Alzheimer’s drugs aren’t the answer to dementia, says Dr Jerry Thompson. Taking an individualized approach that considers the potential root causes could be instead
New Alzheimer’s drug donanemab has hit the headlines recently and been hailed as a “turning point” in the fight against dementia.1 But is this drug really the answer to Alzheimer’s? And what about the other drugs used to treat the disease?
If you or a family member are affected by Alzheimer’s or another form of dementia (most of the research is on Alzheimer’s disease—the most common form), it’s vital you know about the questionable benefits and downsides of these drugs.
The available drugs for treating Alzheimer’s are all old—in fact, very old. No new drugs have become available since 2002.
Another drug has recently been licensed in the US but not in the UK or Europe, and further drugs of a similar type may be marketed soon. One drug made it to the market but was withdrawn due to severe liver toxicity (Tacrine).
None of the drugs presently available alter the course of the disease. There are still over 100 drugs in the pipeline, but these are thought to be newer variations of existing drugs.
Initially, things were different. Pharmaceutical companies recognized that dementia was a potentially huge market and invested heavily (spending an estimated $42 billion in 25 years). They knew that people with Alzheimer’s disease had very low levels of the neurotransmitter acetylcholine, which is reduced by as much as 90 percent in dementia.
Acetylcholine is essential for nerve transmission and memory. The race was on to find a drug that could increase acetylcholine and thereby potentially cure dementia.
The drug companies developed cholinesterase inhibitors (cholinesterase breaks down acetylcholine), which they expected to increase the levels of acetylcholine. Unfortunately, these drugs did not live up to expectations and were far from a cure for dementia.
But what of the drugs that made it to market? Four drugs are currently licensed in the UK for treating Alzheimer’s disease. Three are cholinesterase inhibitors: donepezil (Aricept), rivastigmine (Exelon) and galantamine (Reminyl, Acumar or Galasya).
The odd one out is memantine (Ebixa, Maruxa or Nemdatine), an NMDA receptor blocker, which inhibits glutamine, not cholinesterase. However, in reality it acts very much like a cholinesterase inhibitor.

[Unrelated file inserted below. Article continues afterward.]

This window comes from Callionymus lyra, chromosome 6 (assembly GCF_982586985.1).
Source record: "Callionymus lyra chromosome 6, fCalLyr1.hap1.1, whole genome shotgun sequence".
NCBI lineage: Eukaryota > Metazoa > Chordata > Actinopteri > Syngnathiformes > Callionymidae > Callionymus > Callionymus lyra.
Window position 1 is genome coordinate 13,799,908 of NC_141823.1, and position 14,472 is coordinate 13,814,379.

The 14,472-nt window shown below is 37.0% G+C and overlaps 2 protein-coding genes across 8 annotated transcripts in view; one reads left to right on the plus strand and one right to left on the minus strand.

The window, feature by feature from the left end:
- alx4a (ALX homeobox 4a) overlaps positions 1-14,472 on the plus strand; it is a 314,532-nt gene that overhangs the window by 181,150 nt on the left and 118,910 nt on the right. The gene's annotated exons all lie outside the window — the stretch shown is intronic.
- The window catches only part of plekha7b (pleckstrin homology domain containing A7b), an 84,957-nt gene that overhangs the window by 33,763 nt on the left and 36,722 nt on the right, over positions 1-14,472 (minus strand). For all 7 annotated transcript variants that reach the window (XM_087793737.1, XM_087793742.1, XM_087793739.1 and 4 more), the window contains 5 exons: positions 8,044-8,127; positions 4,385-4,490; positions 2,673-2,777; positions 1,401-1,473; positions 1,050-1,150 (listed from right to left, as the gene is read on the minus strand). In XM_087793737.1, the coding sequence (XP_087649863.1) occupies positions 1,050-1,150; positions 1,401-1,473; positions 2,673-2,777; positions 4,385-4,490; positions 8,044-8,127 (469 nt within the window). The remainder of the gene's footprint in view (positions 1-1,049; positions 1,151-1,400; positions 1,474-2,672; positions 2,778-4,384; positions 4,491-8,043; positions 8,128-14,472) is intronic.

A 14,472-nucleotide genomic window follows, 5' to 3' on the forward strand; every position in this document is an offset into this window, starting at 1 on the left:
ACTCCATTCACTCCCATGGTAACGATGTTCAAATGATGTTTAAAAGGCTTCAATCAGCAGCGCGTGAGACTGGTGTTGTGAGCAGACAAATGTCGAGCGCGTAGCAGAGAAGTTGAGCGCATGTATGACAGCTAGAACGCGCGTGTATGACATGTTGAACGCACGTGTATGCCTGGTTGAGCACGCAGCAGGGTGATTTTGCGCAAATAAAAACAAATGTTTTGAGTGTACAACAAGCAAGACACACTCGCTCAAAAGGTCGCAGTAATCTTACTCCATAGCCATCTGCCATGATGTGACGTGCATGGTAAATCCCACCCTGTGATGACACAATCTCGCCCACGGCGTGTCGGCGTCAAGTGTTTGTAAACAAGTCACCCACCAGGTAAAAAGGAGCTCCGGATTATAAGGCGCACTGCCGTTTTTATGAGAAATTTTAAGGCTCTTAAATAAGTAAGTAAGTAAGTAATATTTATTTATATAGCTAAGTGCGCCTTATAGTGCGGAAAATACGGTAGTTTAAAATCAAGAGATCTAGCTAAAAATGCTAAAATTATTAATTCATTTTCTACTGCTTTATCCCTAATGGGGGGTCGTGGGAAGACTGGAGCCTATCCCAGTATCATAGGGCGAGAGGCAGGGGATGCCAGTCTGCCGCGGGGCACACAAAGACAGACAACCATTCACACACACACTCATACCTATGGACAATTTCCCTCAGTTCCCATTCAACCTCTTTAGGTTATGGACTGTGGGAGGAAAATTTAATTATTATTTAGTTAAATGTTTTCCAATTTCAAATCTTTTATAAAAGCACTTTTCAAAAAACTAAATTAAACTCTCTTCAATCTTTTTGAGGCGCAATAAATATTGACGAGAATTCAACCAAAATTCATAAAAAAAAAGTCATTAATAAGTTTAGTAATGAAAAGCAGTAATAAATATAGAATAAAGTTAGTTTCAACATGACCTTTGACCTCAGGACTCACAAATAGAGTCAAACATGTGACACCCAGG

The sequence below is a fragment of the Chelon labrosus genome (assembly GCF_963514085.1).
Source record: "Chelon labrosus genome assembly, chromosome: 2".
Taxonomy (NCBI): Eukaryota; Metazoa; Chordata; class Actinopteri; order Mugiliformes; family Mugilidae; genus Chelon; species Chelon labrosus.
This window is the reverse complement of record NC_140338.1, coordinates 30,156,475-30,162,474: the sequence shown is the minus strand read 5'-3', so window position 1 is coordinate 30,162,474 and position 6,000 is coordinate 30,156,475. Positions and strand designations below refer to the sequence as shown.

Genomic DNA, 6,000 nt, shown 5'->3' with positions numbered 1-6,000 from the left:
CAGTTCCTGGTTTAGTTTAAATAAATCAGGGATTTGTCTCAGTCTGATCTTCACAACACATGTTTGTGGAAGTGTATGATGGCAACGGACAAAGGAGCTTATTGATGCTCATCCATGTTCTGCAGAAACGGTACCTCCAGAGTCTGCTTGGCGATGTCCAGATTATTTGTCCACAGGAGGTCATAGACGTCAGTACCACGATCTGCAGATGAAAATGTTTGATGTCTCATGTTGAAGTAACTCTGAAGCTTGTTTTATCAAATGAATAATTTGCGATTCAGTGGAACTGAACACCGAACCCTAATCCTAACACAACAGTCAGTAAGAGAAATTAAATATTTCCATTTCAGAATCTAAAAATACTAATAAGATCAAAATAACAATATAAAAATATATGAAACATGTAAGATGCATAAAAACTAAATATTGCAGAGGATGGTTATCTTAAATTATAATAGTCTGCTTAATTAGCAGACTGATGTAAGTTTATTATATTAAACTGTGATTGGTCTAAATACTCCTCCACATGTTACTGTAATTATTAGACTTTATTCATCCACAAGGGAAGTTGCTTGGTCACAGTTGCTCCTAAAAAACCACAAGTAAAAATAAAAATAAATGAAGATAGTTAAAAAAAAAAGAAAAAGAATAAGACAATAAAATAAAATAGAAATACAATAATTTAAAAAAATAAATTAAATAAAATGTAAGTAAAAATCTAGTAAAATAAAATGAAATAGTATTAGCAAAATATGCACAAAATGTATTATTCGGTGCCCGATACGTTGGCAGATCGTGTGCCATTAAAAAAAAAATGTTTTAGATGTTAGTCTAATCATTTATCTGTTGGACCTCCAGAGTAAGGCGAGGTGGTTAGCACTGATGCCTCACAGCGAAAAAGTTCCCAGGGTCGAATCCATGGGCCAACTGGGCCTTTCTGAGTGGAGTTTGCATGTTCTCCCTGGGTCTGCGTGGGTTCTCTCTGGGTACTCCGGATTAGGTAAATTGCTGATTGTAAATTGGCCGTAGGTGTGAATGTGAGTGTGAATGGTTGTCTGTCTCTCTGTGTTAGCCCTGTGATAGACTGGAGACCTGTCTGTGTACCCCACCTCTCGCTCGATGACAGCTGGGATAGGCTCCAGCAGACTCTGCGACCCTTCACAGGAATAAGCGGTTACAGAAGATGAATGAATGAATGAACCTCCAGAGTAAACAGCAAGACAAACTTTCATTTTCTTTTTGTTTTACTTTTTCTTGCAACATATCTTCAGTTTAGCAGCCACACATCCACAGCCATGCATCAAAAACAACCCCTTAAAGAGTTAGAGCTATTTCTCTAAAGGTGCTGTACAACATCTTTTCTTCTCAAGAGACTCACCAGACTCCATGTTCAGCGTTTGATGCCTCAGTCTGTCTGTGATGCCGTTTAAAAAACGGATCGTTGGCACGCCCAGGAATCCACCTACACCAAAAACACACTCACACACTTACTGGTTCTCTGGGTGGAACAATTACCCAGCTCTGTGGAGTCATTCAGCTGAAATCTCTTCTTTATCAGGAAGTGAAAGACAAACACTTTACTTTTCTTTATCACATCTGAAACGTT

All these drugs have been disappointing in that they provide only minor benefits. None slows the progression of the disease. Although they successfully block cholinesterase, the brain compensates by producing more of the enzyme. This creates a further problem: if the patient stops the drug, symptoms worsen.
Another issue is adverse effects. Cholinesterase inhibitors can cause nausea, vomiting, diarrhea, insomnia, bizarre dreams, cramps and fatigue, while memantine can cause dizziness, drowsiness, agitation and hallucinations. For carers, it’s not easy to distinguish drug side effects from a flare-up of dementia, complicating recognition of the problem.
The drugs may also make dementia worse. In November 2018, a review of 10 studies pooled the data from 2,714 patients who received cholinesterase inhibitors or memantine. It found a significantly greater annual decline in mental function in patients on these drugs compared with those on no drugs. Those on both drugs did the worst.2
The first new drug in 20 years to be approved in the US (but not in Europe and the UK) was aducanumab (Aduhelm). For many years it was thought Alzheimer’s disease was caused by a buildup of beta-amyloid plaque in the brain. However, 30 unsuccessful trials of drugs that lower amyloid have shown they make no difference in mental function—or even worsen it.
The US Food and Drug Administration (FDA) approved aducanumab for early-stage dementia in June 2021, garnering heavy criticism from neurologists and scientists. Three of the FDA experts resigned within days of the approval.
Aducanumab targets amyloid. Given by infusion, it has been noted to cause brain edema in as many as 35 percent of cases and micro-hemorrhages in 19 percent. This means regular MRI scans need to be done on all patients taking it. Every aspect of this process is difficult with dementia patients.
The drug costs approximately $28,200 (£22,300) a year, half of what it cost when it was initially released. Two trials showed it was ineffective and one showed some benefit.
You may wonder why it hasn’t been approved in the UK or Europe. The controversy surrounding this drug was that it was approved for its benefit on a “surrogate endpoint”—because it removed amyloid, not because it led to any clinical improvement.
Given what we know about amyloid and the unsuccessful results of previous trials of drugs targeting it, aducanumab’s ineffectiveness was hardly a surprise. So the approval was indeed a bizarre decision. However, the European Medicines Agency (EMA) refused to give it a license in December 2021.
While this controversy has been going on, another drug has been developed called lecanemab. It is similar to aducanumab in that it targets amyloid, although a different type of amyloid, and is given by infusion every two weeks.
A trial of lecanemab in 1,795 people caused excitement as it was found to reduce cognitive decline by 27 percent over 18 months. The reality was less striking: the difference between scores of patients taking the drug and those taking placebo was 0.45 on an 18-point clinical scale of dementia.
In other words, this change was small and probably barely noticeable. The drug might have benefits, but it’s far from a cure for dementia. Like aducanumab, it can cause brain edema and bleeding, as it did in 23 percent of trial participants. Despite this danger, the drug has been fast-tracked for approval.
Since then, a third drug targeting amyloid, donanemab, has made the headlines. Like lecanemab, it showed a small benefit in trials, reducing decline in Alzheimer’s dementia by 10 points on a 144-point scale (compared to 13 points with placebo) over 18 months.